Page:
Disused platform and heritage sign

Footbridge leads to the canal towpath

General platform view, the station carpark is in the background
Station nameboard

Monument (ZMM)

Monument is a stop in the City of London serving London Underground's Circle and District Lines but is also linked to the adjacent Bank station and thus is part of one of the busiest transport interchanges on the Underground.

Type: Transport for London
(District & Circle Lines)
Station code: ZMM
Opened: 1884
Platforms: 2
Monument was opened as Eastcheap in 1884 though renamed The Monument after a few weeks [1]. The station is named after the doric column nearby which marks the spot where the Great Fire of London in 1666 began [2]. The station was opened jointly by the District and Metropolitan Railways. Later the District and Metropolitan Lines of London Underground, though after the Second World War this portion of the Metropolitan was given it's own identity as the Circle Line.

Monument was close to the growing Bank station and in 1933 a connecting escalator between the two stations was installed. This was shown on the tube map as an "escalator link" though in recent times the two stations are represented by a single interchange symbol. Monument is also very close to the former tube station King William Street.
Entrance into the ticket hall

An S stock train arrives

Waiting to depart

[1] Desmond F. Croome, The Circle Line (Capital Transport, 2003) p. 23
[2] Jason Cross, London Underground Guide 2017 (Train Crazy, 2017) p. 142

Dilhorne Park

Dilhorne Park is a stop on the Foxfield Railway in Staffordshire. It is the usual destination and terminus for trains on the line from Caverswall Road though the line does continue onto the former Foxfield colliery.

Type: Preserved Railway
(Foxfield Railway)
Opened: 1974
Platforms: 1
The Foxfield Railway was an industrial line built to link the North Staffordshire Railway to the colliery in 1892. Until the line closed in the mid-1960s (along with the colliery) it never carried passenger trains. The Foxfield Railway opened a few years later with stations being built at Caverswall Road and Dilhorne Park in the early 1970s [1].

Dilhorne Park is a halt set in woodland with a fine view of the Staffordshire moorlands. The station is a basic unmanned halt with a run around siding. The station featured in the BBC costume drama Cranford as Hanbury Halt.
Having run around the train this locomotive approaches it's train to recouple

Station sign

The line continues on to Foxfield colliery

A train waits at the station

View down towards Caverswall Road

Running around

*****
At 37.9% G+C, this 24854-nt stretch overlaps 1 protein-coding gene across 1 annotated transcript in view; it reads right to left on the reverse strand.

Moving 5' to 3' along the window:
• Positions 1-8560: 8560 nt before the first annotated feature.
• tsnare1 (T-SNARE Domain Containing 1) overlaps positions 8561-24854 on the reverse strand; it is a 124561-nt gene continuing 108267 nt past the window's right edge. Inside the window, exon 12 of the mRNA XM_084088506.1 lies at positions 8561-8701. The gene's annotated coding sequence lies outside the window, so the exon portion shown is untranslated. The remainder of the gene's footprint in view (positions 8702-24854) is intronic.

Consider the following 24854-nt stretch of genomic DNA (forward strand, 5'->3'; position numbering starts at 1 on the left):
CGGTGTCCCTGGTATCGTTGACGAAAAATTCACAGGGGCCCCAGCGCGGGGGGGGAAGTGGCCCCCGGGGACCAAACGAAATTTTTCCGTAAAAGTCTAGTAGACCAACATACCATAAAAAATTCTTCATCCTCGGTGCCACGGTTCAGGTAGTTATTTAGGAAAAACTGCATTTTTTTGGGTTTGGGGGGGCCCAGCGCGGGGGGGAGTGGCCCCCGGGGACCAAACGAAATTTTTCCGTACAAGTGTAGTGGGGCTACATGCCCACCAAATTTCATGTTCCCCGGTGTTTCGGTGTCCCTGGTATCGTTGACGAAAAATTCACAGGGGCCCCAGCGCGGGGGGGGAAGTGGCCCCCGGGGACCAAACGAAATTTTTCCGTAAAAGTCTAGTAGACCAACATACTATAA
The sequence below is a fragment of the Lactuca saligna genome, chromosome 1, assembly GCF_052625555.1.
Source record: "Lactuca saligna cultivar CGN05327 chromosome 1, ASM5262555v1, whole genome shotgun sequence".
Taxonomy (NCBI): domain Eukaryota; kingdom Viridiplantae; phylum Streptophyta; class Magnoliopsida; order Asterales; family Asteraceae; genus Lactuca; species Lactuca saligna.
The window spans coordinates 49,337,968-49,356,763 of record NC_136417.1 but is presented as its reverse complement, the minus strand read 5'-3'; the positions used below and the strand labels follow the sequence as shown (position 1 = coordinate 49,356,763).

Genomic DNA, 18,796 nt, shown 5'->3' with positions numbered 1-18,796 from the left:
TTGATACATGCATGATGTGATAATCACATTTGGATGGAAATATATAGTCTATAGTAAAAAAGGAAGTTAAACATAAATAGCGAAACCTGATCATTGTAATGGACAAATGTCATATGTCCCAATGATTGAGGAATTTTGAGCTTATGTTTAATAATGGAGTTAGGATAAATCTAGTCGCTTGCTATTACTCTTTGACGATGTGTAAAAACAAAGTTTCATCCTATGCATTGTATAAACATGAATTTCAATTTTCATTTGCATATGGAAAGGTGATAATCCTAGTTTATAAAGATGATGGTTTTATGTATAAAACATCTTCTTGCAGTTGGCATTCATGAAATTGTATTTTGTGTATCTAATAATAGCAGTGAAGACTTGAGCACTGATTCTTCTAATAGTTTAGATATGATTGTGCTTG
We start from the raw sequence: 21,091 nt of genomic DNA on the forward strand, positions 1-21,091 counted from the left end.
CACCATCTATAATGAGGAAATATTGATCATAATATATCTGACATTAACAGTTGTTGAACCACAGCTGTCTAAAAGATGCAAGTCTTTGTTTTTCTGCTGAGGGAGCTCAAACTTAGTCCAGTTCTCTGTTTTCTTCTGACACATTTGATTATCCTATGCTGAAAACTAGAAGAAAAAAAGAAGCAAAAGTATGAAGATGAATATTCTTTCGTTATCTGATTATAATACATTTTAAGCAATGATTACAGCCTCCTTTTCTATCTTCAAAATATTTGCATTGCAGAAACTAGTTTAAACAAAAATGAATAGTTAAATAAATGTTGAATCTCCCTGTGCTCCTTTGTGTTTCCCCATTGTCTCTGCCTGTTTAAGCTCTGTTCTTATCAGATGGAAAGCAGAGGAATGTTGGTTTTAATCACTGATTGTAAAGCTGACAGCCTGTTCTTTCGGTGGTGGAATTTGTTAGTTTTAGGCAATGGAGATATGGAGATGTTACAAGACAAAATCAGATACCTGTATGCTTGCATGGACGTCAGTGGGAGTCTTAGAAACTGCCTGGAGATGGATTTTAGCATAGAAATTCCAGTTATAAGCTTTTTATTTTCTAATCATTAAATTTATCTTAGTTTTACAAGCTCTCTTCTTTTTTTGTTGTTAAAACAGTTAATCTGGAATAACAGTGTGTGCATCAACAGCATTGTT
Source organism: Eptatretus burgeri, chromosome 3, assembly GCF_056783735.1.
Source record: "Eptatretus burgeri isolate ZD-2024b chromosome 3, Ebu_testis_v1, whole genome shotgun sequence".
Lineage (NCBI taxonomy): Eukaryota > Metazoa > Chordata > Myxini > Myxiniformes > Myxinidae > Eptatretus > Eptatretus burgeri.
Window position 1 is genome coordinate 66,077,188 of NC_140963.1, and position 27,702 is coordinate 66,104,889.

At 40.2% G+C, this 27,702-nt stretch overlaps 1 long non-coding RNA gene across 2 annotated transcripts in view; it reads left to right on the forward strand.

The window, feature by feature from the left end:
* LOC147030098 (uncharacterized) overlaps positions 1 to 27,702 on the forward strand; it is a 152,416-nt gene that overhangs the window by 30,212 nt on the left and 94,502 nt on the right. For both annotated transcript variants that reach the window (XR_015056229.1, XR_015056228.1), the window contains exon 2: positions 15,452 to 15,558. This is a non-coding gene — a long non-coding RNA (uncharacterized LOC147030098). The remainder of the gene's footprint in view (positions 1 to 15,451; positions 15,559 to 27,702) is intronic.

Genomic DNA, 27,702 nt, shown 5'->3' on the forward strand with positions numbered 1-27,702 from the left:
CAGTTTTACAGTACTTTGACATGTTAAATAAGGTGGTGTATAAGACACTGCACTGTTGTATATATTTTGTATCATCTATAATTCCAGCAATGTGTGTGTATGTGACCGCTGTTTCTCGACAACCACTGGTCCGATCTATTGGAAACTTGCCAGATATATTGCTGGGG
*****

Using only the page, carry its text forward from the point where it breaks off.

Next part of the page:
[1] Vic Mitchell & Keith Smith, Derby to Stoke-on-Trent (Middleton Press, 2016) Map. XXXVI

Sutton Coldfield (SUT)

Sutton Coldfield serves the town of the same name and is a stop on the Northern half of the Cross-City Line between Wylde Green and Four Oaks. Just North of the station is a one hundred and fifty eight metre long tunnel.

Type: National Rail
(Cross-City Line)
Station code: SUT
Opened: 1862
Platforms: 2
The station was opened by the London & North Western Railway in 1862 on it's line North from Birmingham. It was a terminus for a couple of years before the line was extended to Lichfield City in 1864. The station was later taken over the LMS and later British Railways. In 1955 an express from York to Bristol derailed at the station due to excessive speed because of crew unfamiliarity (as the service was on diversion), seventeen people lost their lives [1].

The station was once a grander affair with a bay platform for terminating services plus a goods yard and turntable [2]. The station was also host to Motorail services to Stirling from 1958 to 1972.

Sutton Coldfield became part of the Cross-City Line in 1978.
LM 323 210 arrives at Sutton Coldfield

Station building and footbridge

One of the station entrances

LM 323 214 stands at the station

A LM service departs

Another view of 323 210 in London Midland days

[1] Vic Mitchell, North of Birmingham (Middleton Press, 2014) Fig. 99
[2] Ibid. Map. XXIX

Hammersmith District and Piccadilly Line (ZHA)

There are two tube stations called Hammersmith (not the only time different stations have the same name there are also two Edgware Roads!). The two stations serve different lines and are separated by the Hammersmith Broadway road. The other station is a terminus of the Hammersmith & City and Circle Lines.

Type: Transport for London
(District & Piccadilly Lines)
Station code: ZHA
Opened: 1874
Platforms: 4
This Hammersmith station serves the District and Piccadilly Lines and was opened in 1874 by the District Railway [1]. For a time it was the Western terminus of the railway until the line was extended to Ravenscourt Park in 1877. The Midland Railway also ran services to Hammersmith for a couple of years between 1878 and 1880 though were not a success.